When the water starts to boil, add the turkey carcass and all the bones to the heating water. Next, add the bay leaves. In the meantime, chop the carrots, celery and onion, then add the chopped vegetables to the water. Then add the thyme, pepper and salt. Cover and return to a boil, then lower the flame and keep it at a low boil for about 2 hours.

After a couple of hours, check the water level and add more water as needed to replace any that gets boiled off. Also check the meat on the bones. Somewhere between 2 1/2 and 3 hours, all the meat should be falling off the bones.

When the soup has finished cooking, use a pair of kitchen tongs to separate all the bones and place them into a strainer over a plate. After the bones have drained, pour the strained soup back into the pot, then separate all the meat from the bones and add it to the soup.

Shown below is a shot of all the ingredients: carrots, celery and onions, garlic cloves, bay leaves, thyme, salt and pepper.

Add water to a pot, then turn on the flame to bring water to a boil. While the water is heating, chop the vegetables. I am using a food processor to speed things up.

Shown below is a shot of the pot with the water before boiling.

When the water begins to boil, add the carcass and all the turkey bones to the water. I added a little meat from the neck in this example…

Add all the vegetables, the chopped garlic and bay leaves to the water, then add the thyme, salt and pepper. Bring everything to a boil, then lower the flame to a low boil and cover and allow to cook for a couple of hours.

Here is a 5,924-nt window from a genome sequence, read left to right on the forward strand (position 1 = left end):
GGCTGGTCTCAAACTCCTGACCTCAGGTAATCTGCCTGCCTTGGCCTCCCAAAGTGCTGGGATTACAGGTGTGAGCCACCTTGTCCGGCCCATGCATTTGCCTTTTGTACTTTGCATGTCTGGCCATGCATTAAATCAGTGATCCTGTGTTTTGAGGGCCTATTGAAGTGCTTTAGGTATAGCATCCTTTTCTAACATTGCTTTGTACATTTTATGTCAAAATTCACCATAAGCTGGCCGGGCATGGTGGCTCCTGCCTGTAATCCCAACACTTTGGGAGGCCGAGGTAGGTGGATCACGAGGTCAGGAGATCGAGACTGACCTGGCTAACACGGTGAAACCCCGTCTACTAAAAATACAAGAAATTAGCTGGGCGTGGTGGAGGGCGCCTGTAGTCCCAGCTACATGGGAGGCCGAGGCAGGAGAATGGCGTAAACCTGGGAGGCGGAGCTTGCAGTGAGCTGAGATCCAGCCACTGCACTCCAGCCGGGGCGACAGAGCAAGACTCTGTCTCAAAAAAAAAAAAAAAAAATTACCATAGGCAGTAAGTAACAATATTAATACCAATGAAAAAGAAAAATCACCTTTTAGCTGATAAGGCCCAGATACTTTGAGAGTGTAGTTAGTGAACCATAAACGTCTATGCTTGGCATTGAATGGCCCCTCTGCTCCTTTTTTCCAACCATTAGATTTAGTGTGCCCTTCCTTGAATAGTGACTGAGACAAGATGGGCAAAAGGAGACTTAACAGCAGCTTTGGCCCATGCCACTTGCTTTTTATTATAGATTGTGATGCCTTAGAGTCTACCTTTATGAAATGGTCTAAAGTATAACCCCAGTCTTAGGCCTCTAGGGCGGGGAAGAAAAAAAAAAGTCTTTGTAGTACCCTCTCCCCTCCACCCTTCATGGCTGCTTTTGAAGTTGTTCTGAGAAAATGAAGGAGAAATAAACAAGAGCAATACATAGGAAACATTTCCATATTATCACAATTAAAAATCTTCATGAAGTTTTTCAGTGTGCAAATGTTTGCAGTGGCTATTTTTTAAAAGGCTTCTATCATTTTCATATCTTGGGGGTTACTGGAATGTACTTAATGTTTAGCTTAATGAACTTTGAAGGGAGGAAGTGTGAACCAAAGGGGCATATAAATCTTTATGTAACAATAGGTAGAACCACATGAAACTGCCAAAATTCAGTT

After a couple of hours, check the soup and see how the meat is softening on the bones. Add more water if necessary to replace any that gets boiled away. I usually have to continue cooking for another hour.

After an hour or so, check the soup again. It will be done when the meat is falling off the bones.

Turn off the heat and pull the bones out of the soup with some kitchen tongs. Place them into a strainer over a plate. Pour the strained soup back into the pot, then separate all the meat from the bones and add it to the soup. At this point you can also skim off the fat that floats to the top of the soup.

Use a soup ladle and serve hot. Store excess in 2 qt Mason jars in the refrigerator for later.

Roast Turkey

Making a roast turkey is very easy to do. We cook a lot of turkey in our household because it is a good source of protein and it can be used in a variety of dishes. Most of the time is spent cooking. It is not as hard as it looks.